What is HIV and AIDS?
Human immunodeficiency virus-1 (HIV) is a virus that attacks the immune system by destroying CD4+ T cells, a type of white blood cell that fights infections. If HIV is left untreated, HIV can progress to Acquired Immunodeficiency Syndrome (AIDS). AIDS is the late stage of HIV infection that occurs when the body’s immune system is severely damaged, which can lead to life-threatening infections. HIV is commonly transmitted by having sex or sharing needles with someone who has the virus. Specifically, HIV is spread through certain body fluids (blood, semen, pre-seminal fluids, rectal fluids, vaginal fluids, and breast milk).
The human body cannot get rid of the virus and no effective cure exists. However, with proper medical care, HIV can be controlled with HIV medicines.
HIV medicines, also referred to as drugs, prevent HIV from multiplying in the human body and reduce the amount of the virus in the body. The immune system can recover because there is less virus in the body. Although HIV remains in the body, the immune system is strong enough to fight off other infections. By reducing the amount of HIV in the body, HIV medicines also reduce the risk of HIV transmission to sexual partners. Treatment with HIV medicines is called antiretroviral therapy (ART). ART involves taking a combination of HIV medicines lifelong. Please see adults, pregnant women, and pediatrics links for dosing recommendations. ART cannot cure HIV but helps people live longer and healthier lives.
CDER’S Role in HIV Prevention and Treatment
As part of the U.S. Food and Drug Administration (FDA), the Center for Drug Evaluation and Research’s (CDER’s) role in HIV prevention and treatment is to regulate prescription drugs, including biological therapeutics. CDER evaluates the benefits and risks of drugs for HIV prevention and treatment by making sure that safe and effective drugs are available to improve the health of patients. The center is committed to protect and promote public health by making certain drugs for HIV prevention and treatment are safe and effective for their intended use, that they meet established quality standards, and that they are available to patients.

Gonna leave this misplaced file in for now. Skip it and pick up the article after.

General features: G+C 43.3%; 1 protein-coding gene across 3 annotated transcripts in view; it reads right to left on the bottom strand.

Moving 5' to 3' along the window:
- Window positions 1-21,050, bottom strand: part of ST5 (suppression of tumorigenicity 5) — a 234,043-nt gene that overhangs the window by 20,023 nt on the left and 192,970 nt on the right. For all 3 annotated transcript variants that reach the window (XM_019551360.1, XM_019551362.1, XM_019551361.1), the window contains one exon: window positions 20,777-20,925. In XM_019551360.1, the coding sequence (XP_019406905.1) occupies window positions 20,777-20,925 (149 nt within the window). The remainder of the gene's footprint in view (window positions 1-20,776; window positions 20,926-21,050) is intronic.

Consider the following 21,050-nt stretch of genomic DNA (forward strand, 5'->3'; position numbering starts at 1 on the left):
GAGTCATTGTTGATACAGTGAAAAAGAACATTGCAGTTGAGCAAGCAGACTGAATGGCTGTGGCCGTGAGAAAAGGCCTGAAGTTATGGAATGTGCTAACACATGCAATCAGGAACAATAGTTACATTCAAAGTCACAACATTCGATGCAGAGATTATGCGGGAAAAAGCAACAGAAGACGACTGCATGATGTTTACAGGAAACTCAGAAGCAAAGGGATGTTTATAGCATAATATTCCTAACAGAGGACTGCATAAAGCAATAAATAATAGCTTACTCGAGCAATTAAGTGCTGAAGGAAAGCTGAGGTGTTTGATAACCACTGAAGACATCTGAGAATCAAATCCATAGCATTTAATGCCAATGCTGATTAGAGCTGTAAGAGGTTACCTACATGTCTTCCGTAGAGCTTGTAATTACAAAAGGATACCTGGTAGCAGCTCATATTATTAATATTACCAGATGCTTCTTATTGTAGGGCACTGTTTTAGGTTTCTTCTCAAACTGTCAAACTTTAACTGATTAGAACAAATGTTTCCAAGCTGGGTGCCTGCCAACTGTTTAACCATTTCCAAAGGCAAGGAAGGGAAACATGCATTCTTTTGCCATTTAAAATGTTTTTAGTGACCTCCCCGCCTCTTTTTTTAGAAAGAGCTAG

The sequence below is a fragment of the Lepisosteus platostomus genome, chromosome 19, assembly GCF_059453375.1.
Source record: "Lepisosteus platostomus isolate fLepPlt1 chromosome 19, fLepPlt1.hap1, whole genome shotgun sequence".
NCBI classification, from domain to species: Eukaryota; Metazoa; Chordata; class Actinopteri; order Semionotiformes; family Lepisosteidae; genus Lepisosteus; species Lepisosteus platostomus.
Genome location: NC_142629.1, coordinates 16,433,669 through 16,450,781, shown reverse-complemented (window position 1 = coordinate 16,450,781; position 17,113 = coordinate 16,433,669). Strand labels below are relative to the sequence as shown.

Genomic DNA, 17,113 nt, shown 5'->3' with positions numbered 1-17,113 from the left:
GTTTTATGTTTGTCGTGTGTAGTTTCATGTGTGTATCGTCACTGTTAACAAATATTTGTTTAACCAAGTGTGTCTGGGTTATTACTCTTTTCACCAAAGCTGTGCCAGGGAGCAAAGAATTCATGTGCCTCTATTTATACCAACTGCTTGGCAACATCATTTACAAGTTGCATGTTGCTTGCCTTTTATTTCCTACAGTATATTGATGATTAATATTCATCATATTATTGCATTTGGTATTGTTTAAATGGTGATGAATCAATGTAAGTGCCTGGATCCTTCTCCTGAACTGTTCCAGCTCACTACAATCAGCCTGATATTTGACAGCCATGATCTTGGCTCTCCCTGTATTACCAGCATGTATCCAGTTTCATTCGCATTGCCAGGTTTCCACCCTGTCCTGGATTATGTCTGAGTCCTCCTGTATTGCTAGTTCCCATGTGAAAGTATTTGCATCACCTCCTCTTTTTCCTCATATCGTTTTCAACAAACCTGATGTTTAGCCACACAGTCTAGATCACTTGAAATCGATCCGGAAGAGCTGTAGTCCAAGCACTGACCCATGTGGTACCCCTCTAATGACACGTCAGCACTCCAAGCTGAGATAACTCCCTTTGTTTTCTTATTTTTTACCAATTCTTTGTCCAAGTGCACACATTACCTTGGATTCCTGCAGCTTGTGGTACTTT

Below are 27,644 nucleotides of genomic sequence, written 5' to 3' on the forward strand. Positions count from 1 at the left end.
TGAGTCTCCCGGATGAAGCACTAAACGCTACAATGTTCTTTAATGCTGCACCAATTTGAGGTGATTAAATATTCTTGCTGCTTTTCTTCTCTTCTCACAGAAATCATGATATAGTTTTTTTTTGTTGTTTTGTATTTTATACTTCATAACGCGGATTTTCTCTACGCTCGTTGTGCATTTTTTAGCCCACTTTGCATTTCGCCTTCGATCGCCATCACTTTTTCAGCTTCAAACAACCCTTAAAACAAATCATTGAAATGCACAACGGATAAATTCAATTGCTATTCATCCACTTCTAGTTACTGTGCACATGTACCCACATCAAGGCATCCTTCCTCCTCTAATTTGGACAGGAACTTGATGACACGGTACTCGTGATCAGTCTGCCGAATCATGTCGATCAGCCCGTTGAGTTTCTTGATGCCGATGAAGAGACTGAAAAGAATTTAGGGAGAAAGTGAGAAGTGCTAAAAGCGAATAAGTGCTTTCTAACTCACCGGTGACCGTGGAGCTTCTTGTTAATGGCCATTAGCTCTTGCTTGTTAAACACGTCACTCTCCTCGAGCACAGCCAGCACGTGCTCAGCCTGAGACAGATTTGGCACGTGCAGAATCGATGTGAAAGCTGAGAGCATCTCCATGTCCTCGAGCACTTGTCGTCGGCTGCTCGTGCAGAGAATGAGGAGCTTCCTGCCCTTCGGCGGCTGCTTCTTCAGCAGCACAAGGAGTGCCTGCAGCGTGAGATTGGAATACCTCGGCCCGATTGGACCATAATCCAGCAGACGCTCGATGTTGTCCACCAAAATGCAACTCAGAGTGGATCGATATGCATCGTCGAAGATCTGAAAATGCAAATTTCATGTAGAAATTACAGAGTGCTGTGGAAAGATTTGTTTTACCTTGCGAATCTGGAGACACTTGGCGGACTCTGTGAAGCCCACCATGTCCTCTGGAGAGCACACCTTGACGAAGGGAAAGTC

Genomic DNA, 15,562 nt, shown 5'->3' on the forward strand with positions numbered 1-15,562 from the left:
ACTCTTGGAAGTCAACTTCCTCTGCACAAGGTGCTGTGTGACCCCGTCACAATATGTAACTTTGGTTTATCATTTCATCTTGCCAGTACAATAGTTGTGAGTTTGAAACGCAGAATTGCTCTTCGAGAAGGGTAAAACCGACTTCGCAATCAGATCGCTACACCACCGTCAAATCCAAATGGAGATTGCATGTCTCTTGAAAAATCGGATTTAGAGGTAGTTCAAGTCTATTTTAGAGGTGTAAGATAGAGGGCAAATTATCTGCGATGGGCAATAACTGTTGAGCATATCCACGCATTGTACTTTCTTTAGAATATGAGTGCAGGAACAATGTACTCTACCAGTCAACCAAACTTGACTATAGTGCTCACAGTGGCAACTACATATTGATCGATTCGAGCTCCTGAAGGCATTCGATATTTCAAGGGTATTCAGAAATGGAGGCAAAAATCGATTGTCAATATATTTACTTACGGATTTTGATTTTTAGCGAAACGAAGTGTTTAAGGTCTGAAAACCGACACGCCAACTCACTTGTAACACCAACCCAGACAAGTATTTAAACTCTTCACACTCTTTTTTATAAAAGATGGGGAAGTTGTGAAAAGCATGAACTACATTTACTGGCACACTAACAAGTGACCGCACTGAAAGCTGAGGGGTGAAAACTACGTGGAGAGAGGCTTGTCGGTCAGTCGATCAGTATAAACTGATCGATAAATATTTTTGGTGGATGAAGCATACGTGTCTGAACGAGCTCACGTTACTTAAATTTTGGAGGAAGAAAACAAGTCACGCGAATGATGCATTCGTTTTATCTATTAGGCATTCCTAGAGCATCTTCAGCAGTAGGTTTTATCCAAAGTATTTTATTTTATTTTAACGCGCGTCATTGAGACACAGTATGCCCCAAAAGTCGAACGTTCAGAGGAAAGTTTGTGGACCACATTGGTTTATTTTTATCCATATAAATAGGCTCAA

Notably, among the regulatory activities, CDER:
- Works with pharmaceutical sponsors (developers) and researchers of new drugs to assure that clinical trials are safe, well designed, scientifically sound, ethically conducted, and appropriately analyzed.
- Reviews the data collected from clinical trials to establish evidence of safety and effectiveness.
- Approves applications for new drugs that meet the FDA standards for safety and effectiveness, which allows for marketing of the drug in the U.S.
- Collects and evaluates safety information associated with marketed drugs.
- Disseminates timely drug information to the medical community and the general public when safety issues arise related to approved treatments.
- Works with pharmaceutical sponsors, prescribers, and patients to provide information and a regulatory framework within which to allow access to promising investigational (unapproved) drugs when no practical, approved alternatives are available. Tens of thousands of patients have accessed promising, unapproved treatments through expanded access programs.
Improving Access to HIV/AIDS Drugs Abroad
To support the President's Emergency Program for AIDS Relief (PEPFAR, PEPFAR/FDA), FDA developed a review process that allows CDER to quickly review applications for single entity, fixed-dose combination, and co-packaged versions of previously approved HIV drugs, even if patent or exclusivity market protection exists for the drug(s). This process makes HIV drugs available in developing countries, while protecting the property rights of pharmaceutical companies in the U.S.
CDER reviews the applications for PEPFAR drugs using the same standards it used for other drug approvals. If the product still has marketing protection in the U.S., CDER issues a "tentative” approval rather than a "full" approval. The "tentative" approval signifies that the product meets all safety, efficacy, and manufacturing quality standards for marketing in the U.S., and, but for the legal market protection, it would be on the U.S. market. Products that have either a "full" or "tentative" FDA approval may be purchased for use under the PEPFAR program. In this manner, the products being offered under this program to developing countries are products that we would offer our own citizens.